McCants true to word, picks USF over FSU, UGA (PHOTOS)

Niceville

Niceville wideout Tyre McCants etched his future with USF on National Signing Day Wednesday.

NICK TOMECEK | Daily News
Published: Wednesday, February 5, 2014 at 11:21 AM.

NICEVILLE – Tyre McCants wasn’t going to be anyone’s backup plan.

An all-state wideout and the Daily News Large School Football Player of the Year, the Niceville senior had established himself as not only one of the most explosive offensive weapons in the Sunshine State, but in the country.

That’s why the University of Georgia eventually came calling on the eve of National Signing Day, and that’s why defending National Champion Florida State University made a late push to sign the 6-foot-1, 202-pounder Wednesday morning.

View a photo gallery of the signing ceremony >>


But as Niceville assistant coach and recruiting coordinator Adron Robinson told a packed Niceville High auditorium at 9 a.m. Wednesday morning, McCants proved to be a man of his word. McCants, a little more than a month of verbally committing to the University of South Florida, celebrated National Signing Day by etching his future with the Division-1 Bulls.

“It was really important that I was a man of my word,” said McCants, who totaled 1,888 total yards of offense and posted 22 touchdowns to help lead the Eagles to a state championship. “I thought about it a lot last night, this morning and I told assistant coach (Stu) Holt at USF in January that I wanted to honor my commitment. I didn’t want to be the type of recruit who gets another offer and then just leaves out of nowhere. I didn’t want to be that type of person, not just for USF but for myself.”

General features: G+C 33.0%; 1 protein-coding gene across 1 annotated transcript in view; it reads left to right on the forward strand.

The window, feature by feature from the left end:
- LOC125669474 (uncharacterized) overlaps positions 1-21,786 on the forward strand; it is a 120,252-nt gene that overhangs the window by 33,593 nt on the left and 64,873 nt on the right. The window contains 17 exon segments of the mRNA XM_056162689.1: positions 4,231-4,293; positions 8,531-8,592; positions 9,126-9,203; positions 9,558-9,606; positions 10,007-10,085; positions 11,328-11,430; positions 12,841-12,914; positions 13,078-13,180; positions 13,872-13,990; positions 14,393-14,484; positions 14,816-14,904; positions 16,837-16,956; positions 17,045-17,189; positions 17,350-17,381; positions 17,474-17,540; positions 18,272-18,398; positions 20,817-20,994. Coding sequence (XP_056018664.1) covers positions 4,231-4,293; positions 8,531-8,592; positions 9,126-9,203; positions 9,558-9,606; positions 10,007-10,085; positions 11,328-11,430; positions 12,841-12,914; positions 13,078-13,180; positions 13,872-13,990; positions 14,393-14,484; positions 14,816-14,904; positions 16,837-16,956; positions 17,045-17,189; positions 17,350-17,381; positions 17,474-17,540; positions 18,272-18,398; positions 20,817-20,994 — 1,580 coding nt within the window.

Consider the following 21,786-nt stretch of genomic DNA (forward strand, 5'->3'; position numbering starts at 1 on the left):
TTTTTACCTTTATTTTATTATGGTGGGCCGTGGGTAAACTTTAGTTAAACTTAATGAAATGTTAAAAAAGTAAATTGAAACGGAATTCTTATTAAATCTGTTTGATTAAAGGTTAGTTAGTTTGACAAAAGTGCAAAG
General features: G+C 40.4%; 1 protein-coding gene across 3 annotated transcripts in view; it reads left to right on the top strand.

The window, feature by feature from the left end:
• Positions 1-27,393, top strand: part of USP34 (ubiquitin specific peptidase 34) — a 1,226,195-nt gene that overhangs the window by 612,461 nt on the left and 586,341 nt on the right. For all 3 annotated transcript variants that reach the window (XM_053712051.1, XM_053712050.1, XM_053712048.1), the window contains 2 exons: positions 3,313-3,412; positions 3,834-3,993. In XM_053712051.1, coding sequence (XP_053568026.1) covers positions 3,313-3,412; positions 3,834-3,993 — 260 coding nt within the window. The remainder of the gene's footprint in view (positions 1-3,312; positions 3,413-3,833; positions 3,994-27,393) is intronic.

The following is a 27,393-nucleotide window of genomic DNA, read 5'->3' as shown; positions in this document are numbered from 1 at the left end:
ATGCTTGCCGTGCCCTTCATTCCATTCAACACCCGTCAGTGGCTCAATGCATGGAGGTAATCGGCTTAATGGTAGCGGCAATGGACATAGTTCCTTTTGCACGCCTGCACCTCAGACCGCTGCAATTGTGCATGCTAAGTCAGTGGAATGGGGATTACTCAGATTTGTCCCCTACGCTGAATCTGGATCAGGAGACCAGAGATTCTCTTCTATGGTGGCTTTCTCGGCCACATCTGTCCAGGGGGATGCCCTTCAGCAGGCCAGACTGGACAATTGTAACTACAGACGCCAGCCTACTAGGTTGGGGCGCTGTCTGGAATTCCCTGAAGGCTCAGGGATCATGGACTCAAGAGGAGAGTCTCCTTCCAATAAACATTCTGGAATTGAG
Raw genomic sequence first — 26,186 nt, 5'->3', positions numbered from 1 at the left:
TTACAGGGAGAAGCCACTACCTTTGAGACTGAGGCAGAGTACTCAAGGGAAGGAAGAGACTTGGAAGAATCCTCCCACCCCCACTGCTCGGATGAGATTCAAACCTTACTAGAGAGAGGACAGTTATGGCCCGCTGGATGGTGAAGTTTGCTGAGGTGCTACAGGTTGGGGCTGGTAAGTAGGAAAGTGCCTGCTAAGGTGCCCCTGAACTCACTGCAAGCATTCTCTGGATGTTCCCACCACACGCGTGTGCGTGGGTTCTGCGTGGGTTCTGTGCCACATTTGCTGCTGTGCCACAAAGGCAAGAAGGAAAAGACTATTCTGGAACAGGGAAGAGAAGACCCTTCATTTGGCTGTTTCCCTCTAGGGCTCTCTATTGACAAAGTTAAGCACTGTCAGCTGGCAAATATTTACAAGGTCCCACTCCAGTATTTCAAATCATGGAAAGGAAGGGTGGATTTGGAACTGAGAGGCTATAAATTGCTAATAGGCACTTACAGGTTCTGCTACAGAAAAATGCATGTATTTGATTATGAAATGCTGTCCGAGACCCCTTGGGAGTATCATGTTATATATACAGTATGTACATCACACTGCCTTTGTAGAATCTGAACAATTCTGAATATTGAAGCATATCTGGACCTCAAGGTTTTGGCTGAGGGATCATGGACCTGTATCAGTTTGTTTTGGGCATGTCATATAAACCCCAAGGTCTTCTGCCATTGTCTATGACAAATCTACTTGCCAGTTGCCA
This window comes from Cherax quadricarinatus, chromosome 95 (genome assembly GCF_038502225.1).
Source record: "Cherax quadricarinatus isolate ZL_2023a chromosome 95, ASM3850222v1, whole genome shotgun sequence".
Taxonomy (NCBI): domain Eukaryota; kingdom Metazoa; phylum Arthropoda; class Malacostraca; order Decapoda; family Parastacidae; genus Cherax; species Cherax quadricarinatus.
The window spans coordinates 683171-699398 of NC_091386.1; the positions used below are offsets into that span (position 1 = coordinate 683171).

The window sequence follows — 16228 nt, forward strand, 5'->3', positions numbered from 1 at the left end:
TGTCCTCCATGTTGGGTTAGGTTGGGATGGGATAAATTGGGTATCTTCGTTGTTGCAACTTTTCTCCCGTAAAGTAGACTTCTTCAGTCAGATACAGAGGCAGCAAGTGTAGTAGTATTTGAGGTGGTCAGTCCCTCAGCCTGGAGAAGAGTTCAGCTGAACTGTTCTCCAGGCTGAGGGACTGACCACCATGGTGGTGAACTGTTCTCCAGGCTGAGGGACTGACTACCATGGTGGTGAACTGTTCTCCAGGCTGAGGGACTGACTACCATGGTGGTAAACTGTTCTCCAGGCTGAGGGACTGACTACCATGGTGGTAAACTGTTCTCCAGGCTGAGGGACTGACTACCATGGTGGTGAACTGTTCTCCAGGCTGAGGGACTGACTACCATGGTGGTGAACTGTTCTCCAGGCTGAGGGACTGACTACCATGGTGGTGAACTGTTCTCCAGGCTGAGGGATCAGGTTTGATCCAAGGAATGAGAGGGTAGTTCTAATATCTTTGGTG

“I feel good about it. I feel it was the right decision.”

And so did Robinson.

“They were there with him from Day No. 1,” Robinson, who Niceville head coach John Hicks referred to as the “Hype Machine,” said of USF. “One thing about Niceville kids, he gave his word. He committed late and he did that on purpose. When he made a decision, he wanted to be sure. And he was sure. USF, great school, great coaching staff, great facilities, clean campus. He’s going to do well there.”

Several factors affirmed that for McCants, who lauded the coaching staff and atmosphere of the Tampa-based University.

“I guess the opportunity I see myself in, I just couldn’t turn it down,” said McCants, who received around 20 offers from universities across the county. “I think this year and the next four years, USF is going to blow up big.”

That was enough motivation to turn down an earlier offer from Louisville. That was enough to turn down perennial SEC powerhouse Georgia Tuesday night. And that was enough to turn away a late push from McCants’ favorite team FSU, which contacted his parents around sunrise Wednesday morning with the offer.

“They didn’t talk to me, they talked to my mom and my dad,” McCants said. “He was the one that let me know. He said they said that somebody got hurt, so they took his commitment away, his scholarship away and went after me. I took that as you don’t really want me. You just need somebody. So I didn’t want to go somewhere were I was just a backup plan.”